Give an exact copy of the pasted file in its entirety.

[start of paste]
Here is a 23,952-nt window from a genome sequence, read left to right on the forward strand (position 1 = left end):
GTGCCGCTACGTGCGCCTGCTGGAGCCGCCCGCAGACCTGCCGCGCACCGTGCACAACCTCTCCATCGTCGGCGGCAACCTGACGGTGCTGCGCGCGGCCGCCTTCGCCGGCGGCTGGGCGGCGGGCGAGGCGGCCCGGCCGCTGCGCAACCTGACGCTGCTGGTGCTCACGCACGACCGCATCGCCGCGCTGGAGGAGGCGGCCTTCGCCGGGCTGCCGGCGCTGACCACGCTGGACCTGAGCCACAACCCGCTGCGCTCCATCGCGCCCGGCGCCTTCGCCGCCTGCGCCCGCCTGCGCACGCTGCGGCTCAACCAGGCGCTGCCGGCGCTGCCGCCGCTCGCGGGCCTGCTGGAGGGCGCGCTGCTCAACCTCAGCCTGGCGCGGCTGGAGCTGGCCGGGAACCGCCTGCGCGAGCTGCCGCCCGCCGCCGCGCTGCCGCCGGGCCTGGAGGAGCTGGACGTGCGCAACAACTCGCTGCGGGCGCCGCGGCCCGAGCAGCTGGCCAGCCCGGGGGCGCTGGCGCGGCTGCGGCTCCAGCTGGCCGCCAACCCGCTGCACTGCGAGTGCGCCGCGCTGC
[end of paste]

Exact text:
Here is a 23,952-nt window from a genome sequence, read left to right on the forward strand (position 1 = left end):
GTGCCGCTACGTGCGCCTGCTGGAGCCGCCCGCAGACCTGCCGCGCACCGTGCACAACCTCTCCATCGTCGGCGGCAACCTGACGGTGCTGCGCGCGGCCGCCTTCGCCGGCGGCTGGGCGGCGGGCGAGGCGGCCCGGCCGCTGCGCAACCTGACGCTGCTGGTGCTCACGCACGACCGCATCGCCGCGCTGGAGGAGGCGGCCTTCGCCGGGCTGCCGGCGCTGACCACGCTGGACCTGAGCCACAACCCGCTGCGCTCCATCGCGCCCGGCGCCTTCGCCGCCTGCGCCCGCCTGCGCACGCTGCGGCTCAACCAGGCGCTGCCGGCGCTGCCGCCGCTCGCGGGCCTGCTGGAGGGCGCGCTGCTCAACCTCAGCCTGGCGCGGCTGGAGCTGGCCGGGAACCGCCTGCGCGAGCTGCCGCCCGCCGCCGCGCTGCCGCCGGGCCTGGAGGAGCTGGACGTGCGCAACAACTCGCTGCGGGCGCCGCGGCCCGAGCAGCTGGCCAGCCCGGGGGCGCTGGCGCGGCTGCGGCTCCAGCTGGCCGCCAACCCGCTGCACTGCGAGTGCGCCGCGCTGC